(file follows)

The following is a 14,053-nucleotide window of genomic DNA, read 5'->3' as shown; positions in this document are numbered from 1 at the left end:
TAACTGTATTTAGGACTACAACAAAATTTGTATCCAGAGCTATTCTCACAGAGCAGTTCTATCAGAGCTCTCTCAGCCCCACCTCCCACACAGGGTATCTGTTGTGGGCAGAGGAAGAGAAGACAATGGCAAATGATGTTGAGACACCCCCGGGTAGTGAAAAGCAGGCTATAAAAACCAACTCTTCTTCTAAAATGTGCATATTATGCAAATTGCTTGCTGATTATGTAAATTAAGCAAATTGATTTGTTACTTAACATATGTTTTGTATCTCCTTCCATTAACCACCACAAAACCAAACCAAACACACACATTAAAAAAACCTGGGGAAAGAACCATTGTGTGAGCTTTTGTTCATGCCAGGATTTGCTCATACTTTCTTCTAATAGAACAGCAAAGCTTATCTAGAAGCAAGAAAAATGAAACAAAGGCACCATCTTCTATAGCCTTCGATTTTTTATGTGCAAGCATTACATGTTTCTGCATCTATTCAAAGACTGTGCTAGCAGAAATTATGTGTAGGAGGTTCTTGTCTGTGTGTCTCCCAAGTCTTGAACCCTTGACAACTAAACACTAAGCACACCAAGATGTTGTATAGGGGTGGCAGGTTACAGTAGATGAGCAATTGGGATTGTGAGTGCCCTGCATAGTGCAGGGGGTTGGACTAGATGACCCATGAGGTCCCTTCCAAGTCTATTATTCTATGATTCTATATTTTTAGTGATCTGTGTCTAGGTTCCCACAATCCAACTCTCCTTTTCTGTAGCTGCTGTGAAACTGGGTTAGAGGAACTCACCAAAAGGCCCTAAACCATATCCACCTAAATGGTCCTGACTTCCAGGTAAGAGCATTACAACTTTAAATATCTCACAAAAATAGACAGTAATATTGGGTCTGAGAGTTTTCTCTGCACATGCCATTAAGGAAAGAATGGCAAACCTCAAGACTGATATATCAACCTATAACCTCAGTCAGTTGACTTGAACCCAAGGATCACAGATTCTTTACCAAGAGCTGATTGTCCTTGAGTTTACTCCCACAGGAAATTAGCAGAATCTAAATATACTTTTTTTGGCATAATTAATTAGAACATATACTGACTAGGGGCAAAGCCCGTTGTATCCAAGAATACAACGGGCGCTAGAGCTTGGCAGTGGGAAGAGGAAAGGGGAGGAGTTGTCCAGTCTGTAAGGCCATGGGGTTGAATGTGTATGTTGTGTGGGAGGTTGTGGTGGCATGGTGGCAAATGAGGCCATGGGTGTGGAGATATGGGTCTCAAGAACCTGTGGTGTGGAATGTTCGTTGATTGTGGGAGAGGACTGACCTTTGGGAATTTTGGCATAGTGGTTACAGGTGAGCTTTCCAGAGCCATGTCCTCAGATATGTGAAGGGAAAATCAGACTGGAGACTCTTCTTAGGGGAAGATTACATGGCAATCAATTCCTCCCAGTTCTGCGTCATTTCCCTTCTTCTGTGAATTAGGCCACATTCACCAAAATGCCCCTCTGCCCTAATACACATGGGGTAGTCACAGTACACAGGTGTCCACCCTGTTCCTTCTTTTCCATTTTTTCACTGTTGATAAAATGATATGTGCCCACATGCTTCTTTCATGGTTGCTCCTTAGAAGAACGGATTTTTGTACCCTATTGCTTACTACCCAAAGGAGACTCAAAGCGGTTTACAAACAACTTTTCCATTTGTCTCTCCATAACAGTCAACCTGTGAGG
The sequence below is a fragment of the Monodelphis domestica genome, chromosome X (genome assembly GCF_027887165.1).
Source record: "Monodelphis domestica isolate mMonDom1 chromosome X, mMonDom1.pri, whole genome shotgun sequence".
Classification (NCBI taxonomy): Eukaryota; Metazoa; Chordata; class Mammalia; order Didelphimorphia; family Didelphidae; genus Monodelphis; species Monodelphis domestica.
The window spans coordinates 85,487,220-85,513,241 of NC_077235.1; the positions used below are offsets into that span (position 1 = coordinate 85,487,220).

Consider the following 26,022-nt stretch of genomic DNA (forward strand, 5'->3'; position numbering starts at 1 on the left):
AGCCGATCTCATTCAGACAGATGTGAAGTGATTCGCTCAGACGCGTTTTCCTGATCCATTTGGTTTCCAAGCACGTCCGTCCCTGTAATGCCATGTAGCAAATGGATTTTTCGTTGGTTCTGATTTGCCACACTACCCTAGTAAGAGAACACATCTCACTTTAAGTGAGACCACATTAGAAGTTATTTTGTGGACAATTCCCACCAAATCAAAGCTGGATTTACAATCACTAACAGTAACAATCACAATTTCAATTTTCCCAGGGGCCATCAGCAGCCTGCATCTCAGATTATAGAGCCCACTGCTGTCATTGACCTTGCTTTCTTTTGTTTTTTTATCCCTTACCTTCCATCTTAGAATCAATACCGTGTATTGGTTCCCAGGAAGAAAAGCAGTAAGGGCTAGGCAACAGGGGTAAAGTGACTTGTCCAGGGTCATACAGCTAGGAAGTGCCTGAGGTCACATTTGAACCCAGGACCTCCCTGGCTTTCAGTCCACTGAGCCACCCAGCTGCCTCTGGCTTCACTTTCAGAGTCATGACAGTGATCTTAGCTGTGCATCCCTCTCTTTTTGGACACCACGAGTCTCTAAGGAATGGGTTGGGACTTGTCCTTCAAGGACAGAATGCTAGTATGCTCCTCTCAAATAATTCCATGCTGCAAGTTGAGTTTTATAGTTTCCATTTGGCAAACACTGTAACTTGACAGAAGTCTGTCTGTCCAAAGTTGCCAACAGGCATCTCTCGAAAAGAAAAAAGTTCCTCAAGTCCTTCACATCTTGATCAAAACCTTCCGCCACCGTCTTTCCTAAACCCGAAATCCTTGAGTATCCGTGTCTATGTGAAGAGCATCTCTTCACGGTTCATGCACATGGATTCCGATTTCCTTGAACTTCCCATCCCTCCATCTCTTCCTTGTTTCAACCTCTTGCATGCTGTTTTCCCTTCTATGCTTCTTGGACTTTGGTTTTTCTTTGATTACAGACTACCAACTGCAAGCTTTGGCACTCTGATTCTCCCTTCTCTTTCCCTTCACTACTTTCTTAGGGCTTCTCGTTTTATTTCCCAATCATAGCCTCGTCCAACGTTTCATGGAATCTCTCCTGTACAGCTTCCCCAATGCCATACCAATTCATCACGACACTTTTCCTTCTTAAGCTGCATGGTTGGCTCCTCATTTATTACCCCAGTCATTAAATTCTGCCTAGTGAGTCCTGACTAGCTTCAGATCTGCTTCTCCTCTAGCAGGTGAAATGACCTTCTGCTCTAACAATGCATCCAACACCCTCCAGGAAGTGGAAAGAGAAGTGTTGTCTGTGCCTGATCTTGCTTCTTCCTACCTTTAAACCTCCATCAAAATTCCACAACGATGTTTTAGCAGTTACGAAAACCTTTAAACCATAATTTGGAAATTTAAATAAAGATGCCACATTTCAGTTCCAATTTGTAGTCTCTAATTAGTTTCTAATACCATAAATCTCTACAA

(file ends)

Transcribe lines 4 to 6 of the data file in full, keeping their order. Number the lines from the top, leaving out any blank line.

Source record: "Monodelphis domestica isolate mMonDom1 chromosome X, mMonDom1.pri, whole genome shotgun sequence".
Classification (NCBI taxonomy): Eukaryota; Metazoa; Chordata; class Mammalia; order Didelphimorphia; family Didelphidae; genus Monodelphis; species Monodelphis domestica.
The window spans coordinates 85,487,220-85,513,241 of NC_077235.1; the positions used below are offsets into that span (position 1 = coordinate 85,487,220).